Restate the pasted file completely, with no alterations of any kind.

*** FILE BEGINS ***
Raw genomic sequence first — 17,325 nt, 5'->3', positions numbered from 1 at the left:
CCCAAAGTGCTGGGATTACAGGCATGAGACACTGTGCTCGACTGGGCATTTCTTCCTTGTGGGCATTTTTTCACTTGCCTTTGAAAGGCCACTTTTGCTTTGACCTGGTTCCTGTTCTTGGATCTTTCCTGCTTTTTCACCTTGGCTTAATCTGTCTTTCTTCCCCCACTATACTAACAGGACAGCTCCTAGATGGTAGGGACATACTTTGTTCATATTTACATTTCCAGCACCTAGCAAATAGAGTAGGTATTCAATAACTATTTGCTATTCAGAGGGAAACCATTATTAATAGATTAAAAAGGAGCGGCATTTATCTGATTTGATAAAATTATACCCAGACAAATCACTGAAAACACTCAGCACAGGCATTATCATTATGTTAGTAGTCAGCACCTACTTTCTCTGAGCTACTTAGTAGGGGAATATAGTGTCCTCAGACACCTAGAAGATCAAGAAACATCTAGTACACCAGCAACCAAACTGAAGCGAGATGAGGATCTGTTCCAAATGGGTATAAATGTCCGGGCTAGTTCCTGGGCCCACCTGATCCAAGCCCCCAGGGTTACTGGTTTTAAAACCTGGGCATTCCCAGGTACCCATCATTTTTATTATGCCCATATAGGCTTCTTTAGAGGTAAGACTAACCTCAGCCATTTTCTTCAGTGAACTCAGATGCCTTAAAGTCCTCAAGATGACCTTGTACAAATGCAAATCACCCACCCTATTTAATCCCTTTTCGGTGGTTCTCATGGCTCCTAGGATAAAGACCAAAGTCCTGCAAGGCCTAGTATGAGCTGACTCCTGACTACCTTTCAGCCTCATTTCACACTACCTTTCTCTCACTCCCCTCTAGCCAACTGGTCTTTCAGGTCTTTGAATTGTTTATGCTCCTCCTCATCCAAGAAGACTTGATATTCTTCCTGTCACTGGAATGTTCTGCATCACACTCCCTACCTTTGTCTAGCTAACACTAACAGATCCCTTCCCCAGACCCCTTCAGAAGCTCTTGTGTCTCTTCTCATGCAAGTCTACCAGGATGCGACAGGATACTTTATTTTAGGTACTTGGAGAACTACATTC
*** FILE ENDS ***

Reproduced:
Raw genomic sequence first — 17,325 nt, 5'->3', positions numbered from 1 at the left:
CCCAAAGTGCTGGGATTACAGGCATGAGACACTGTGCTCGACTGGGCATTTCTTCCTTGTGGGCATTTTTTCACTTGCCTTTGAAAGGCCACTTTTGCTTTGACCTGGTTCCTGTTCTTGGATCTTTCCTGCTTTTTCACCTTGGCTTAATCTGTCTTTCTTCCCCCACTATACTAACAGGACAGCTCCTAGATGGTAGGGACATACTTTGTTCATATTTACATTTCCAGCACCTAGCAAATAGAGTAGGTATTCAATAACTATTTGCTATTCAGAGGGAAACCATTATTAATAGATTAAAAAGGAGCGGCATTTATCTGATTTGATAAAATTATACCCAGACAAATCACTGAAAACACTCAGCACAGGCATTATCATTATGTTAGTAGTCAGCACCTACTTTCTCTGAGCTACTTAGTAGGGGAATATAGTGTCCTCAGACACCTAGAAGATCAAGAAACATCTAGTACACCAGCAACCAAACTGAAGCGAGATGAGGATCTGTTCCAAATGGGTATAAATGTCCGGGCTAGTTCCTGGGCCCACCTGATCCAAGCCCCCAGGGTTACTGGTTTTAAAACCTGGGCATTCCCAGGTACCCATCATTTTTATTATGCCCATATAGGCTTCTTTAGAGGTAAGACTAACCTCAGCCATTTTCTTCAGTGAACTCAGATGCCTTAAAGTCCTCAAGATGACCTTGTACAAATGCAAATCACCCACCCTATTTAATCCCTTTTCGGTGGTTCTCATGGCTCCTAGGATAAAGACCAAAGTCCTGCAAGGCCTAGTATGAGCTGACTCCTGACTACCTTTCAGCCTCATTTCACACTACCTTTCTCTCACTCCCCTCTAGCCAACTGGTCTTTCAGGTCTTTGAATTGTTTATGCTCCTCCTCATCCAAGAAGACTTGATATTCTTCCTGTCACTGGAATGTTCTGCATCACACTCCCTACCTTTGTCTAGCTAACACTAACAGATCCCTTCCCCAGACCCCTTCAGAAGCTCTTGTGTCTCTTCTCATGCAAGTCTACCAGGATGCGACAGGATACTTTATTTTAGGTACTTGGAGAACTACATTC